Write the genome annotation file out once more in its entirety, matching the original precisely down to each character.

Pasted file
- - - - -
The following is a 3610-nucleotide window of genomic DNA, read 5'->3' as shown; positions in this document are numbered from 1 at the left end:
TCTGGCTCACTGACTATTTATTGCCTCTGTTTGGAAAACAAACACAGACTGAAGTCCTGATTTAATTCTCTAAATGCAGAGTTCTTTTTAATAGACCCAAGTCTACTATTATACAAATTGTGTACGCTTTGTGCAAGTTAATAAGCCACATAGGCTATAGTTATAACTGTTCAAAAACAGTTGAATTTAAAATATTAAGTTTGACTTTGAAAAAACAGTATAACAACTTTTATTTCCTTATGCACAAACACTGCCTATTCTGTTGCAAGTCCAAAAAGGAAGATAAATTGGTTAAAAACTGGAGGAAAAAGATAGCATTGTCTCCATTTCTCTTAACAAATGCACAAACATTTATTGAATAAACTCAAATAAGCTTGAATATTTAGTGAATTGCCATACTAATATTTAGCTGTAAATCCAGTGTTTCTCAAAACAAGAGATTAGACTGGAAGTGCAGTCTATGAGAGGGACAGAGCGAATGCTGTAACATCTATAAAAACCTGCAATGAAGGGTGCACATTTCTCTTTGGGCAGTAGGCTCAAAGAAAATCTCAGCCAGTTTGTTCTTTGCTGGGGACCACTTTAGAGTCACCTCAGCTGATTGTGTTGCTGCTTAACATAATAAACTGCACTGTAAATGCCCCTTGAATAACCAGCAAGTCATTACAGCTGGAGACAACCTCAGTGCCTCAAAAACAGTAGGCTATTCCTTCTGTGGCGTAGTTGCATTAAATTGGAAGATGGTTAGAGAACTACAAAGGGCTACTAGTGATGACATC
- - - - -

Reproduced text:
The following is a 3610-nucleotide window of genomic DNA, read 5'->3' as shown; positions in this document are numbered from 1 at the left end:
TCTGGCTCACTGACTATTTATTGCCTCTGTTTGGAAAACAAACACAGACTGAAGTCCTGATTTAATTCTCTAAATGCAGAGTTCTTTTTAATAGACCCAAGTCTACTATTATACAAATTGTGTACGCTTTGTGCAAGTTAATAAGCCACATAGGCTATAGTTATAACTGTTCAAAAACAGTTGAATTTAAAATATTAAGTTTGACTTTGAAAAAACAGTATAACAACTTTTATTTCCTTATGCACAAACACTGCCTATTCTGTTGCAAGTCCAAAAAGGAAGATAAATTGGTTAAAAACTGGAGGAAAAAGATAGCATTGTCTCCATTTCTCTTAACAAATGCACAAACATTTATTGAATAAACTCAAATAAGCTTGAATATTTAGTGAATTGCCATACTAATATTTAGCTGTAAATCCAGTGTTTCTCAAAACAAGAGATTAGACTGGAAGTGCAGTCTATGAGAGGGACAGAGCGAATGCTGTAACATCTATAAAAACCTGCAATGAAGGGTGCACATTTCTCTTTGGGCAGTAGGCTCAAAGAAAATCTCAGCCAGTTTGTTCTTTGCTGGGGACCACTTTAGAGTCACCTCAGCTGATTGTGTTGCTGCTTAACATAATAAACTGCACTGTAAATGCCCCTTGAATAACCAGCAAGTCATTACAGCTGGAGACAACCTCAGTGCCTCAAAAACAGTAGGCTATTCCTTCTGTGGCGTAGTTGCATTAAATTGGAAGATGGTTAGAGAACTACAAAGGGCTACTAGTGATGACATC